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Sunday, January 5, 2014

To those who received him

Adopted as children of God, inheritors of God: these are our titles, our promise, but in fact they are also our identity, our reality, and our life in Christ is the Spirit’s making the Incarnation live in us for the sake of the world.

Pr. Joseph G. Crippen, Second Sunday of Christmas; texts: John 1:(1-5) 10-18; Jeremiah 31:7-14; Ephesians 1:3-14

Sisters and brothers in Christ, grace to you, and peace in the name of the Father, and of the + Son, and of the Holy Spirit.  Amen

Though it doesn’t always happen the same way, and sometimes there are divergent behaviors and personalities, quite often it is true to say that children grow up and are imitations of their parents.  Behavior traits, patterns of thinking, even quirks of speech, children learn and copy from those who rear them, who love them, who teach them.  It’s a remarkable thing, but the more important inheritance we receive from our parents is what we learned from them, for good or for ill, and how that affects who we are in the world, far more than any material inheritance.

We sometimes seem to forget this when we consider our claim that we are children of God.  Paul, in this introduction to the letter to the Ephesians, speaks of the believers being adopted as children, receiving their inheritance in Christ, which we sometimes think of as limited to receiving life after we die.  But if we read the entirety of this letter it’s clear that the true inheritance is not as much about life after death as it is a life lived as Christ, in imitation of and filled with the Spirit of our Lord Jesus, a life which is lived now and, in Christ’s resurrection, after we die, both.  “Live a life worthy of the calling you have received,” Paul will say later.  And, “you once were darkness, now you are light in the Lord.  Walk as children of light.”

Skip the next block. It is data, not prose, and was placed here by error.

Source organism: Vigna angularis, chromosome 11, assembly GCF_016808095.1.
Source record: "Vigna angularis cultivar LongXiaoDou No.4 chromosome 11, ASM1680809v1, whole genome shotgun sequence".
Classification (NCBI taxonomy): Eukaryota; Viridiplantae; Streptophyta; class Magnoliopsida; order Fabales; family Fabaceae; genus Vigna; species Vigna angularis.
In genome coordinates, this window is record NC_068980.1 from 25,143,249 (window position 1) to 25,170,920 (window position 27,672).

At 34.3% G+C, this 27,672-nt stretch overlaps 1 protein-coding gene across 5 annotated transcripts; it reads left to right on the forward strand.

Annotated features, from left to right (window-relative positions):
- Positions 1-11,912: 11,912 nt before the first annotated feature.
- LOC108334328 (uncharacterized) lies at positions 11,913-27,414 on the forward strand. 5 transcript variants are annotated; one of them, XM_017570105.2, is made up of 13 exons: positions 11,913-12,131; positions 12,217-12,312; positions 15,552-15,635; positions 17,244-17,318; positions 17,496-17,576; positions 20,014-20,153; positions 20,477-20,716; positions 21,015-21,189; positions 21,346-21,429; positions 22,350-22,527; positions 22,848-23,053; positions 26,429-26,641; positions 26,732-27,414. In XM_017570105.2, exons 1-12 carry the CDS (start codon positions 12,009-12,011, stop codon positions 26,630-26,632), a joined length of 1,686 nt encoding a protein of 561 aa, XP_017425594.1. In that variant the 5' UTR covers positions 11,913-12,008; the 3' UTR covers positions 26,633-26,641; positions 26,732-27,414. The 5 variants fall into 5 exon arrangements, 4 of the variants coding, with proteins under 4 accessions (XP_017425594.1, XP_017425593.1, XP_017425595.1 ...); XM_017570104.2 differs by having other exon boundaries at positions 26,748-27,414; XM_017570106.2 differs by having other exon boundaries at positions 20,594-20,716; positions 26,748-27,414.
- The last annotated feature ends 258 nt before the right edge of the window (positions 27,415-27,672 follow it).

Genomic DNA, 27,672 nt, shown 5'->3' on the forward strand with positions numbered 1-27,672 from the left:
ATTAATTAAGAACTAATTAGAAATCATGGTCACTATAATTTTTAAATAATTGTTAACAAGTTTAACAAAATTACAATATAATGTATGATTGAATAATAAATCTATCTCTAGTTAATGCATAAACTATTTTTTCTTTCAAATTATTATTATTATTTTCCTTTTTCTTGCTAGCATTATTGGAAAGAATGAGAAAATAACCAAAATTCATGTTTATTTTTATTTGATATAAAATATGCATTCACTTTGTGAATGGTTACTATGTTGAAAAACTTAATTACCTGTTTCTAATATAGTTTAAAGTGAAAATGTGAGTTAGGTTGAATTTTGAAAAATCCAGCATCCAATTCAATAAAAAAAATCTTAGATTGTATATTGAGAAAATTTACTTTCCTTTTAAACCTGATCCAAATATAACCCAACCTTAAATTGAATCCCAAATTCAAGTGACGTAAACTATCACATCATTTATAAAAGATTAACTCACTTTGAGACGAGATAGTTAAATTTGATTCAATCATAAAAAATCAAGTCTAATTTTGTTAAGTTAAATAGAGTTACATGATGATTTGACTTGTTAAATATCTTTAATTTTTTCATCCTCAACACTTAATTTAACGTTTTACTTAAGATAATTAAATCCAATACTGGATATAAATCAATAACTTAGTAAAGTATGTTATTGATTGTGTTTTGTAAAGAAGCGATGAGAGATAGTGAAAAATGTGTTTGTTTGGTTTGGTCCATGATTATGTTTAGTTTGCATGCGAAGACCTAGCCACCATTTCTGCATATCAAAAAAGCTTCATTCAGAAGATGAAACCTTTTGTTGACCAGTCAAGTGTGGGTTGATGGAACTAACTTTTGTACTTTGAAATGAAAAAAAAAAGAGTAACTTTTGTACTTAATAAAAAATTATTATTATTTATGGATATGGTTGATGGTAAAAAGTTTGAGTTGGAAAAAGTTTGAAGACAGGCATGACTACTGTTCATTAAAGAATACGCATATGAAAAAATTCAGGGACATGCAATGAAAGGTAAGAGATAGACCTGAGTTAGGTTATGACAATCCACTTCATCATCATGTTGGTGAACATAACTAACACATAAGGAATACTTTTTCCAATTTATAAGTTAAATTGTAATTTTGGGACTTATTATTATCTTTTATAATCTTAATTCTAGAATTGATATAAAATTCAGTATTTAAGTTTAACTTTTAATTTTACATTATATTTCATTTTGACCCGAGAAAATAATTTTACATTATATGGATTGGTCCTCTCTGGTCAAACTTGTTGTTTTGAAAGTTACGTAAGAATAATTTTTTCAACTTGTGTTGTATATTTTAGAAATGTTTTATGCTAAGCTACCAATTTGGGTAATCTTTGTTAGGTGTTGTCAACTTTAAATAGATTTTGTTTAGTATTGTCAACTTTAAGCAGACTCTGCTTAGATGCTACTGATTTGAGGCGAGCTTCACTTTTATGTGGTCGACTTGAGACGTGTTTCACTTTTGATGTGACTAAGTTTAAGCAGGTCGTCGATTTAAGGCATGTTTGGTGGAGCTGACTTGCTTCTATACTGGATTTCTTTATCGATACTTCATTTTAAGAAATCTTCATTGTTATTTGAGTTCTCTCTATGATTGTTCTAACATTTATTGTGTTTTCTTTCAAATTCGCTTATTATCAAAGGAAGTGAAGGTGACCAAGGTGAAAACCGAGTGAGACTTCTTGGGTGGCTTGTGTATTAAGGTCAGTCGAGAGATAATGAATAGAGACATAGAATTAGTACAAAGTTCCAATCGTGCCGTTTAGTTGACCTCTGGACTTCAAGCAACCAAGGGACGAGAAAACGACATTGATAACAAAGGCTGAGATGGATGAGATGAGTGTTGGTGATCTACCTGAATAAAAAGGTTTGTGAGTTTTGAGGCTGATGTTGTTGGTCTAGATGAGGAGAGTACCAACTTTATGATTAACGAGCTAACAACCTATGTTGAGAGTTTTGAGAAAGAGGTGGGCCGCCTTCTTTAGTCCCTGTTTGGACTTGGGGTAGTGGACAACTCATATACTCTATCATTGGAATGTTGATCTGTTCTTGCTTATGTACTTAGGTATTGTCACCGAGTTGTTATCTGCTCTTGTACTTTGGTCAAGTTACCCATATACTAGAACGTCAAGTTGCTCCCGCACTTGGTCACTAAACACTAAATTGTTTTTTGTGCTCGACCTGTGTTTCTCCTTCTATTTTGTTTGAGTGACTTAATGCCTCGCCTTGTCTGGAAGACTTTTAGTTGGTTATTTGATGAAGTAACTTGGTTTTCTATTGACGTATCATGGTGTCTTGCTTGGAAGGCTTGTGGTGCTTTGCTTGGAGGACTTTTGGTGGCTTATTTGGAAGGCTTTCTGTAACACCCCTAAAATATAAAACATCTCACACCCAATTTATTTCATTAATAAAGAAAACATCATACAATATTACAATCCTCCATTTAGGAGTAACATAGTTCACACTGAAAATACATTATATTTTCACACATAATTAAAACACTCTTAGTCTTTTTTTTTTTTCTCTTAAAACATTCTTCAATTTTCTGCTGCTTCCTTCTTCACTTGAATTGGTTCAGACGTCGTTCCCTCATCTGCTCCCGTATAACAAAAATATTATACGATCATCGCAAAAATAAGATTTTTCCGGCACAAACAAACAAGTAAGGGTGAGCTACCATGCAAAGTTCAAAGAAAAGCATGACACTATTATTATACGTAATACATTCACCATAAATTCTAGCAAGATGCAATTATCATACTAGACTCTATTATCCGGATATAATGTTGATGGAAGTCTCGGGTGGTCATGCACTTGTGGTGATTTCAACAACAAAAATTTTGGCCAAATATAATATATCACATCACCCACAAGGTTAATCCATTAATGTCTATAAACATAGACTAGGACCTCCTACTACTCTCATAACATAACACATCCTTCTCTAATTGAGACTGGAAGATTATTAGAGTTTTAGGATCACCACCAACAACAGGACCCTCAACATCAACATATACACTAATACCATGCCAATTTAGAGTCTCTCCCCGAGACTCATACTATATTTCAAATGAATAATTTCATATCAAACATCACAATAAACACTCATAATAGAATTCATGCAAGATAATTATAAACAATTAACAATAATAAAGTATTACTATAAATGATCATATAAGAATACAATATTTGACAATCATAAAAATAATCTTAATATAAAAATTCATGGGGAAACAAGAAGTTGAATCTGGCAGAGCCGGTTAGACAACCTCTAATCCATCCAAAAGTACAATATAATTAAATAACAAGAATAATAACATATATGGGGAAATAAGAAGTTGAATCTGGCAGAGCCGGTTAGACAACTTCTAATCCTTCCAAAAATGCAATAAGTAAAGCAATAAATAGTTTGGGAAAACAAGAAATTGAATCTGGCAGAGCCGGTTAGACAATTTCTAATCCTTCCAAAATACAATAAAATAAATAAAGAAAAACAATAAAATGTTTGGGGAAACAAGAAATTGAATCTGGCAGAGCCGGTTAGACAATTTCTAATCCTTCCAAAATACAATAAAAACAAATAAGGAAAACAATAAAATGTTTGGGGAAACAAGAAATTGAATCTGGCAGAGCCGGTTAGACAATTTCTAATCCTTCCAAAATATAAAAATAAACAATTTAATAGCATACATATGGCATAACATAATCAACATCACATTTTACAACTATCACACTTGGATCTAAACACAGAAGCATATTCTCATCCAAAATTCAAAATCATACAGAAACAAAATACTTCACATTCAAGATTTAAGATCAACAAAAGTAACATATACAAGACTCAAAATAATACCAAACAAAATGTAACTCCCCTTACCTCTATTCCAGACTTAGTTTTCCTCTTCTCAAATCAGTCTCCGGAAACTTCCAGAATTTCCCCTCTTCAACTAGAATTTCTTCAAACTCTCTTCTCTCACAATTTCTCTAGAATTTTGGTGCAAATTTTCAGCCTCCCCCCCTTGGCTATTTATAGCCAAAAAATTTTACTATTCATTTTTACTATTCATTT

As we continue in our celebration of the birth of the Son of God, then, we are confronted by the very truth that gives us hope: we are children of God but are called to live as if that were true.  To imitate our sibling Jesus with our lives.  And when we consider what we hear today about what the coming of God into the world is supposed to do, what we claim the Triune God began in coming in this child Jesus, we also are faced with the truth that the only way that all this will be accomplished is if the rest of God’s children start living as this Child, this Son of God, showed us how.  If we start looking like our Brother.

This is pretty important, because what Jeremiah promises today about what God is doing is something we desperately need in this world.

Jeremiah’s promise here is that God will come and save.

Salvation for those in exile – the context of these words – is restoration, the gathering of the scattered.  And that’s what God promises: those scattered all over the world will be brought back from all the coastlands far away, like a shepherd gathers a flock.

Those who are not whole – from the blind to the lame, and any other pain or infirmity, physical, spiritual, emotional, any ailment we could add – will be brought back, too.  Their brokenness will not bar them from coming.  Our brokenness will not bar us from coming.

And all will walk by brooks of water for refreshment, the prophet declares, and on straight paths so they won’t stumble.  And joy will be the word of the day: celebration, feasting, merriment, dancing.  Mourning turned into joy.  Sorrow turned into comfort.  God’s people will be brought together as one, under the care of the shepherd, and all will be well.  This is the promise.